Redway Runners Interval Sessions

Welcome to Intervals, week 1.

“Nothing really worthwhile comes easy” – Ron Hill

I was inspired to lead this new session for Redway Runners after a convo with Martin which, fortuitously, happened whilst I had been re-reading a book I found on amazon years ago entitled “Complete Guide To Running”

I was struck by the attitude to training and running. How it mirrored my ideals, my work ethic, my coaching philosophy

“It is wrong to imagine that, to be any value, running training must always be hard and fast”

So I have planned out a series of workouts that will help you to focus on improving your running ability. This will cover elements including

  • Enjoyment
  • Control
  • Speed
  • Form
  • Power
  • Analysis

Each week I will be reviewing the session, and giving additional feedback that I may have missed during the run.

From a coaching standpoint I want to deliver sessions that are

  • Enjoyable
  • Educational
  • Manageable
  • Challenging
  • Encouraging

Tuesday 11th September 2018. It was so much fun leading the new Redway Runners Interval session this morning. The 11 of us had a gentle warm up as we headed to Willen lake from DLL with about 10 min running and 5 minutes of drills – primarily working on balance and the ability to feel the squeeze in your bum that propels you forwards when running. You can see the video on Instagram and Youtube.

The plan was to run 4 x 400m at an even pace, with an additional 400m as a build up towards the main set and to see if speed was about right.

The actual timings were a bit arbitrary, simply based on a current parkrun time. 

The purpose of the session was to test the runners ability to evenly pace themselves, and to get a feeling for the difference between ‘easy’, ‘work’ and excessive effort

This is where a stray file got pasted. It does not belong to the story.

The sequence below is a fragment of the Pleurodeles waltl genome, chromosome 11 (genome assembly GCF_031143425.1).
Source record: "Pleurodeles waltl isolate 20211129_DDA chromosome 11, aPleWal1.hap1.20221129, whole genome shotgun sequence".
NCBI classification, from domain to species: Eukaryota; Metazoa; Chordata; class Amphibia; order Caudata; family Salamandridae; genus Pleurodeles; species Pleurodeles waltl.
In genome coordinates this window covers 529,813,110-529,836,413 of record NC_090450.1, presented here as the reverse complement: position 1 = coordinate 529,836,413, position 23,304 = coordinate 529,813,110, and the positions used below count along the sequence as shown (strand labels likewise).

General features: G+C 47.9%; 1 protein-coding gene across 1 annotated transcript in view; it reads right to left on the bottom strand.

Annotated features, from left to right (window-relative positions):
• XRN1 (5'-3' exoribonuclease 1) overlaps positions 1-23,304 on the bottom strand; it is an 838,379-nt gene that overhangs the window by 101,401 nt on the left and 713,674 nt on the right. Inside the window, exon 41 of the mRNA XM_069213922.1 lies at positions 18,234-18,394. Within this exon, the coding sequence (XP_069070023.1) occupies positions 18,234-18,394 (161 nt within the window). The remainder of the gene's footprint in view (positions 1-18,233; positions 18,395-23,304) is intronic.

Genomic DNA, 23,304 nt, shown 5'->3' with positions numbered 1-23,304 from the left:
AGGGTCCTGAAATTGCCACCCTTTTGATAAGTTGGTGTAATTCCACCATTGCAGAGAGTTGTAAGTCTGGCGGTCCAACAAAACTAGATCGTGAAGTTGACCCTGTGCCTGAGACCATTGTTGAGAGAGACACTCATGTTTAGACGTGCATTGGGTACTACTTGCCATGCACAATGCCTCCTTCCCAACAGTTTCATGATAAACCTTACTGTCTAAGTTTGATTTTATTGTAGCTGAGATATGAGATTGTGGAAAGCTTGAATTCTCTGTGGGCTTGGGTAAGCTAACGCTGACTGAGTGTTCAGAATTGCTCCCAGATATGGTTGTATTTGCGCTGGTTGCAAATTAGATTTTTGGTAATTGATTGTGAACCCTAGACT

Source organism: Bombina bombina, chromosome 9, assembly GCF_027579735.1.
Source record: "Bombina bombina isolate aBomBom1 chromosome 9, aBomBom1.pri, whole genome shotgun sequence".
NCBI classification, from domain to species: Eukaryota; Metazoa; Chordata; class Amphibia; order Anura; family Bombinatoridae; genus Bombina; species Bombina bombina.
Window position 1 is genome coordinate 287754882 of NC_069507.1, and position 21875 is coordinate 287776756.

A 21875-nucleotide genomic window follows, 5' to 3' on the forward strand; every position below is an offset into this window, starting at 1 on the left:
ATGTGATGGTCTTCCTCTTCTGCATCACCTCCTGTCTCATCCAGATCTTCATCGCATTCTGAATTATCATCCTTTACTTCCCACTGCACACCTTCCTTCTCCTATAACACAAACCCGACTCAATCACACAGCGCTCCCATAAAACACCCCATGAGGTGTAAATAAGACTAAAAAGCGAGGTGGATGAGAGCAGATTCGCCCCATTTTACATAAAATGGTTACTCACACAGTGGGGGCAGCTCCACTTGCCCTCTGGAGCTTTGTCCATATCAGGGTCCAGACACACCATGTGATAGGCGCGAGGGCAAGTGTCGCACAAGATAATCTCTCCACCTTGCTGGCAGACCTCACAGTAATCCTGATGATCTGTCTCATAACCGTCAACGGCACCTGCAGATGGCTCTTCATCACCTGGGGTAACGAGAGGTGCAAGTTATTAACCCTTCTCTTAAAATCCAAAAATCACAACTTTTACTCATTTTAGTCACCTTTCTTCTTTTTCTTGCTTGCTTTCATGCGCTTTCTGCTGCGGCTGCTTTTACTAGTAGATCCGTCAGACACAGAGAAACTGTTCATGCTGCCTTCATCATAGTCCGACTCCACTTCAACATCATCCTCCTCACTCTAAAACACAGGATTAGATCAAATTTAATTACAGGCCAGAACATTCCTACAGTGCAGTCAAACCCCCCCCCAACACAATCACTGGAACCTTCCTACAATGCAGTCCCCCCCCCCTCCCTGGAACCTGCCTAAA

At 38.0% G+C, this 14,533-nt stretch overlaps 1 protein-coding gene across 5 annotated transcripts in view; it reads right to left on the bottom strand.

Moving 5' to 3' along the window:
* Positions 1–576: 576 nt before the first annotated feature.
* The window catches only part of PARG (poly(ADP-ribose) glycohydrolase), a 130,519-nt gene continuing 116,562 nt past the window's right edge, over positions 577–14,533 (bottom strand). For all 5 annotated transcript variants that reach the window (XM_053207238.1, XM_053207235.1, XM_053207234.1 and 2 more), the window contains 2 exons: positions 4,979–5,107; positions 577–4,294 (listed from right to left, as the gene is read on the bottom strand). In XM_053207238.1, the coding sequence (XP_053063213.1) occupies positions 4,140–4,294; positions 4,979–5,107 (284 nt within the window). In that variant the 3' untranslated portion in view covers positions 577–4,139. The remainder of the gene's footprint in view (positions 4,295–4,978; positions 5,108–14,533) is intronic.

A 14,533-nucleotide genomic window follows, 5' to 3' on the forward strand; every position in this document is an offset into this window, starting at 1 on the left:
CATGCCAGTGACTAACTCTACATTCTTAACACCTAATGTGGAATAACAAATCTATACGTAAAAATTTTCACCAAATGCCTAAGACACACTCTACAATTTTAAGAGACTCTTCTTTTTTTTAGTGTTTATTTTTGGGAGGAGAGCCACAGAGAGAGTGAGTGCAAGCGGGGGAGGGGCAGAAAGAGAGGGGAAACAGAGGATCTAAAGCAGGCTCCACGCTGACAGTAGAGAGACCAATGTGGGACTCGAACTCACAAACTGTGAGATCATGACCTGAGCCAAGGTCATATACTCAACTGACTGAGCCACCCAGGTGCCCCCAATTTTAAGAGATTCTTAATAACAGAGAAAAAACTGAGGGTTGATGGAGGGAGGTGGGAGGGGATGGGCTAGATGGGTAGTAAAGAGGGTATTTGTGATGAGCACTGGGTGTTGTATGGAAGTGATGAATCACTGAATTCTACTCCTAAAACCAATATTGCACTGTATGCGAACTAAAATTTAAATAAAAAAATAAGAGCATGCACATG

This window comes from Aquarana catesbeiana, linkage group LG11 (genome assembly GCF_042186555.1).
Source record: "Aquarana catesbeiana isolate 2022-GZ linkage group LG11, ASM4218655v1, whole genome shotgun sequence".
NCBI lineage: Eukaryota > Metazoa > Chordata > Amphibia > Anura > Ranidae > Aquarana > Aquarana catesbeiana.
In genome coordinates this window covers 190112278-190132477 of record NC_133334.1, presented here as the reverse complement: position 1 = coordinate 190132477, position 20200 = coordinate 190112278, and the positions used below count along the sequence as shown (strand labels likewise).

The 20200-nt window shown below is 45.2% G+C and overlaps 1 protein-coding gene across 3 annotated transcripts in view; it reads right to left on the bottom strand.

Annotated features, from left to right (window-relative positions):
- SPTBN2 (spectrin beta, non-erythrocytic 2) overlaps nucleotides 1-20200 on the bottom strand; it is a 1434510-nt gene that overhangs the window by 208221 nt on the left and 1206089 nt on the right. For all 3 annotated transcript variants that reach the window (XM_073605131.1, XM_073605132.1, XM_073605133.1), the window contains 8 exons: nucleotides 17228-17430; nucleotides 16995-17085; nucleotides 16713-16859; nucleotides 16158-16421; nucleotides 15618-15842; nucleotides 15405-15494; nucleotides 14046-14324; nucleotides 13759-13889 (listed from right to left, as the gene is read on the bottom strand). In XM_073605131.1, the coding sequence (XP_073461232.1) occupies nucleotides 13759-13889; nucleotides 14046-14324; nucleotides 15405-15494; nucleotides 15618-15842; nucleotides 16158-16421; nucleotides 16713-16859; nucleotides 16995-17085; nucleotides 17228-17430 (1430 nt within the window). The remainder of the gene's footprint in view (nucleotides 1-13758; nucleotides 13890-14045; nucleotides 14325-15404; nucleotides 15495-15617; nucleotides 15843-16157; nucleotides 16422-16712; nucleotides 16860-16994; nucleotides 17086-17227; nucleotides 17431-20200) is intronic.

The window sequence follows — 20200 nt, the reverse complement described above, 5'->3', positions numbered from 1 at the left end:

Taking a look at the data, I have colour coded it so it looks pretty, otherwise it is just a jumble of numbers.

Normally what we are looking for on a session like this is a significantly (15+ seconds) slower warm up and as little variance as possible across the reps. Unless you are using a loop (eg track) then there are going to be additional factors that may affect the size of the variance. IN this instance we had a strong wind to contend with, something we didn’t even notice until we turned for the first rep.

Yellow signifies the slowest rep (should be the warm up)

Blue is the wind hindered (a few seconds slower) reps

Orange is the wind assisted reps.

Once we break that down we see that, perhaps unsurprisingly, the warm up was way too fast for the majority of you.

Why? Over excited? Hopefully!

Most likely is not knowing what is expected. Next week you will have a much better understanding of what to do so the warm up will be slower.

Initially the numbers did look a bit messed up, which was why I split it according to the wind, at which point you see a massive improvement. What looked like large pace variations was actually far more to do with the weather.

Cath and Mel really nailed it, with a slower warm up, and only 1 second variance

Sarah was not far off with a 3 second variance BUT she also had the smallest total range, of only 6 seconds, and a warm up 13 seconds slower.

Everyone totally exceeded my expectations so I could not be happier, and I am looking forward to seeing you all, and everyone else that you encourage to come along with you, next week.

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